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Eliminating Waste

Businesses are adopting RFID to identify and eradicate the inefficiencies that impede growth and profits.
By John Edwards
Apr 15, 2013

Carlo Nizam is head of the value chain visibility and auto-ID program for Airbus, one of the world's largest aircraft manufacturers. He is also a waste-buster. And like many of his counterparts in retail, health care and other industries, Nizam has discovered that radio frequency identification is a powerful waste-fighting tool.

"To tackle waste, you need to be able to measure it; you need to know where it is," Nizam says. "But that's easier said than done because, in reality, people have, more often than not, little data or limited visibility of how their processes are performing, so they don't necessarily know where the waste is."

Illustration: iStockphoto

RFID provides the insight essential for spotting hidden pockets of waste lurking inside supply chains, production lines, inventories and other key areas. The technology also helps companies squeeze out waste by automating existing processes, so they run faster and more efficiently.

"If you want to really tackle waste, you really have to take a big-picture approach, because one of the things people need to realize is that waste doesn't differentiate between company boundaries," Nizam says. "It flows across boundaries, and across processes." Airbus, which began using RFID in 2005, has taken an enterprisewide approach to RFID, using the technology in its supply chain, manufacturing, assembly and in-service operations.

For manufacturers, waste in any form hampers agility, cuts into profits and reduces a company's ability to improve or maintain its market position. RFID is helping manufacturers trim several types of waste, says Michael Liard, RFID director at VDC Research. "Most importantly, RFID technology allows a manufacturer to reallocate resources or make sure that processes are optimized," he says.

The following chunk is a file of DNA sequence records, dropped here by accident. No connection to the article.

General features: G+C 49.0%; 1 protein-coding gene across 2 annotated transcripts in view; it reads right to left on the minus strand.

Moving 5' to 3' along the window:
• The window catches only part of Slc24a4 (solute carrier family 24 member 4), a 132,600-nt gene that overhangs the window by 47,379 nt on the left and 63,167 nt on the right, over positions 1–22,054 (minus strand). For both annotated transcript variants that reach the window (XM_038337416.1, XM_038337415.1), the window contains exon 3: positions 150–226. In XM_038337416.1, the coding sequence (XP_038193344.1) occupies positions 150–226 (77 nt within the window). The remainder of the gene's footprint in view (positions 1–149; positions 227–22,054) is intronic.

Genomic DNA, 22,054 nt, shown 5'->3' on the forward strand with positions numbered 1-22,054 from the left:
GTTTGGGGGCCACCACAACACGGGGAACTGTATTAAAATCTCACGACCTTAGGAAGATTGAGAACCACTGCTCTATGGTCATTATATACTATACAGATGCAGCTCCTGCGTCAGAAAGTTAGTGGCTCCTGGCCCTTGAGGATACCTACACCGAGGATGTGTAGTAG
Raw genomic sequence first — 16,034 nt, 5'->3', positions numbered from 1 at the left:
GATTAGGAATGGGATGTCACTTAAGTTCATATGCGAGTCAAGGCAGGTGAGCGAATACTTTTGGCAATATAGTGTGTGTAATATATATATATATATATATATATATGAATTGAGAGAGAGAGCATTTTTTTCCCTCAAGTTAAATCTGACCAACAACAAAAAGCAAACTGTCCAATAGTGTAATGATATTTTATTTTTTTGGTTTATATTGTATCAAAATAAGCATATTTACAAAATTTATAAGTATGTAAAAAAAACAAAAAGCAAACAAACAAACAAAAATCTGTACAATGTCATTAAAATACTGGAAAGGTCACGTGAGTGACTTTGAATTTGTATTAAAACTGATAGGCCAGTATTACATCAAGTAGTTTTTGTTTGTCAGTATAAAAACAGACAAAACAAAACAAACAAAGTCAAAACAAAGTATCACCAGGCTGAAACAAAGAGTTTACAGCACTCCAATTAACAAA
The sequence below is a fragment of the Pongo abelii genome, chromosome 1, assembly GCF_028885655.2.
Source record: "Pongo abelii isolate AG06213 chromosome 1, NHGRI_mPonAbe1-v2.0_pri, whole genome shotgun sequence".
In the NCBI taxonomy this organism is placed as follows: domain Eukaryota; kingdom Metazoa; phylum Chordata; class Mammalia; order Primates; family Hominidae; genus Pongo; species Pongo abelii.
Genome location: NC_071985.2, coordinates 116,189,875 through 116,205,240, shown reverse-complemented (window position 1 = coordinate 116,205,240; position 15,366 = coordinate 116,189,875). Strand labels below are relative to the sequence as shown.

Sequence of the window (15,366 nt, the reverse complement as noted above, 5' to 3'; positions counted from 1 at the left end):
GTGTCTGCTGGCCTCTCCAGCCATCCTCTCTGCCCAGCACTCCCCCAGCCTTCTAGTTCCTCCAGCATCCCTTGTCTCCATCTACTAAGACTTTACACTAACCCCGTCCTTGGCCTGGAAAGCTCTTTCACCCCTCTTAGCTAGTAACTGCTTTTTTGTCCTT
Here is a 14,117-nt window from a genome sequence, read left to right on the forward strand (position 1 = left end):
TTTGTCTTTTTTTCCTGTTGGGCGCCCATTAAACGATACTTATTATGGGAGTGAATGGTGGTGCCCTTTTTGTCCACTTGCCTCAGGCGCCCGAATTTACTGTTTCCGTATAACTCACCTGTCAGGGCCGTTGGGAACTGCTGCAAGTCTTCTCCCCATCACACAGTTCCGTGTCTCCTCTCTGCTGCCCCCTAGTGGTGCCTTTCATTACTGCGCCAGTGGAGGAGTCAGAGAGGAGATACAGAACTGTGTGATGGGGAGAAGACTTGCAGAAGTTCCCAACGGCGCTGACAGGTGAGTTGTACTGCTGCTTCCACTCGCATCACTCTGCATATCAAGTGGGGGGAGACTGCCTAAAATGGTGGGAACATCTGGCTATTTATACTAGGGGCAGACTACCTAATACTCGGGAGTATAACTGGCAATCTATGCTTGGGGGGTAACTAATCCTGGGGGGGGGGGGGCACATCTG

Retailers often operate on microscopically thin margins, so detecting and eradicating waste is essential to surviving in ultracompetitive markets. Cutting waste is primarily a matter of achieving and maintaining inventory visibility, says Justin Patton, director of the University of Arkansas' RFID Research Center. "You might want to specifically reduce theft, or you might want to specifically reduce spoilage on a particular loading dock," he says. "But always think of your plan in terms of how the technology is going to help make your inventory more accurate and how that more accurate number will affect everything else, such as ordering and forecasting."

Facing near-runaway costs and increasingly stringent regulatory compliance mandates, health-care organizations have made finding ways to cut waste a top priority. For many years, hospitals have defined waste primarily in terms of lost physical assets, such as misplaced, misused or stolen equipment and supplies, says Mark Norris, president and CEO of Ekahau, an RFID solutions provider for the health-care industry. "Today," he says, "that definition has expanded to include time spent on unnecessary manual or duplicate processes and procedures, time spent looking for lost items and time away from patient care."

Here, then, is how RFID is eliminating waste at Airbus, Lemmi Fashion, the Eastern Maine Medical Center and other businesses.

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